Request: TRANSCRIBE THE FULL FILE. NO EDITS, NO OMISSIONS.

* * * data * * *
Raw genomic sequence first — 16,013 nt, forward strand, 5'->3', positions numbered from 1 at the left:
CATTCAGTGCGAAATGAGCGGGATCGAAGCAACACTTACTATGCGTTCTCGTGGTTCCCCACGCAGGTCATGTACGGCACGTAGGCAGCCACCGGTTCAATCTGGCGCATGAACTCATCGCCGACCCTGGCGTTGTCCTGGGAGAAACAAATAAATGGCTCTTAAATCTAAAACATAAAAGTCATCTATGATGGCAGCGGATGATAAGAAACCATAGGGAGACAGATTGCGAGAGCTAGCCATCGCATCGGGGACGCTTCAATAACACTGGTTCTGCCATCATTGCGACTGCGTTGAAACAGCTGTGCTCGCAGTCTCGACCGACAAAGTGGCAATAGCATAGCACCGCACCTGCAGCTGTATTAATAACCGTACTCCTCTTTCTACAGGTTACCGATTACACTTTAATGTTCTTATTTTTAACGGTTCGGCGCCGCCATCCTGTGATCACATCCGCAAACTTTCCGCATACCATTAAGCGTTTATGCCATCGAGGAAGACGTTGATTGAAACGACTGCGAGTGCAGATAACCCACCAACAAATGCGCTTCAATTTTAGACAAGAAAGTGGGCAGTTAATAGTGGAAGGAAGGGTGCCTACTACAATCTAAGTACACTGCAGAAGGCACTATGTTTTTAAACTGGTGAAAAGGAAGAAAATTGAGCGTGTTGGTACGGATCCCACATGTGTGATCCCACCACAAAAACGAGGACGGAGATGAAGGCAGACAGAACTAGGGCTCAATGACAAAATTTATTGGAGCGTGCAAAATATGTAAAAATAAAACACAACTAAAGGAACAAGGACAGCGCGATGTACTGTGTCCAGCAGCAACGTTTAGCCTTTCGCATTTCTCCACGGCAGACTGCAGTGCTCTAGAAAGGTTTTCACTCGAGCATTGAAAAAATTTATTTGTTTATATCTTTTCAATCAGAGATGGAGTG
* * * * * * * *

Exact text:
Raw genomic sequence first — 16,013 nt, forward strand, 5'->3', positions numbered from 1 at the left:
CATTCAGTGCGAAATGAGCGGGATCGAAGCAACACTTACTATGCGTTCTCGTGGTTCCCCACGCAGGTCATGTACGGCACGTAGGCAGCCACCGGTTCAATCTGGCGCATGAACTCATCGCCGACCCTGGCGTTGTCCTGGGAGAAACAAATAAATGGCTCTTAAATCTAAAACATAAAAGTCATCTATGATGGCAGCGGATGATAAGAAACCATAGGGAGACAGATTGCGAGAGCTAGCCATCGCATCGGGGACGCTTCAATAACACTGGTTCTGCCATCATTGCGACTGCGTTGAAACAGCTGTGCTCGCAGTCTCGACCGACAAAGTGGCAATAGCATAGCACCGCACCTGCAGCTGTATTAATAACCGTACTCCTCTTTCTACAGGTTACCGATTACACTTTAATGTTCTTATTTTTAACGGTTCGGCGCCGCCATCCTGTGATCACATCCGCAAACTTTCCGCATACCATTAAGCGTTTATGCCATCGAGGAAGACGTTGATTGAAACGACTGCGAGTGCAGATAACCCACCAACAAATGCGCTTCAATTTTAGACAAGAAAGTGGGCAGTTAATAGTGGAAGGAAGGGTGCCTACTACAATCTAAGTACACTGCAGAAGGCACTATGTTTTTAAACTGGTGAAAAGGAAGAAAATTGAGCGTGTTGGTACGGATCCCACATGTGTGATCCCACCACAAAAACGAGGACGGAGATGAAGGCAGACAGAACTAGGGCTCAATGACAAAATTTATTGGAGCGTGCAAAATATGTAAAAATAAAACACAACTAAAGGAACAAGGACAGCGCGATGTACTGTGTCCAGCAGCAACGTTTAGCCTTTCGCATTTCTCCACGGCAGACTGCAGTGCTCTAGAAAGGTTTTCACTCGAGCATTGAAAAAATTTATTTGTTTATATCTTTTCAATCAGAGATGGAGTG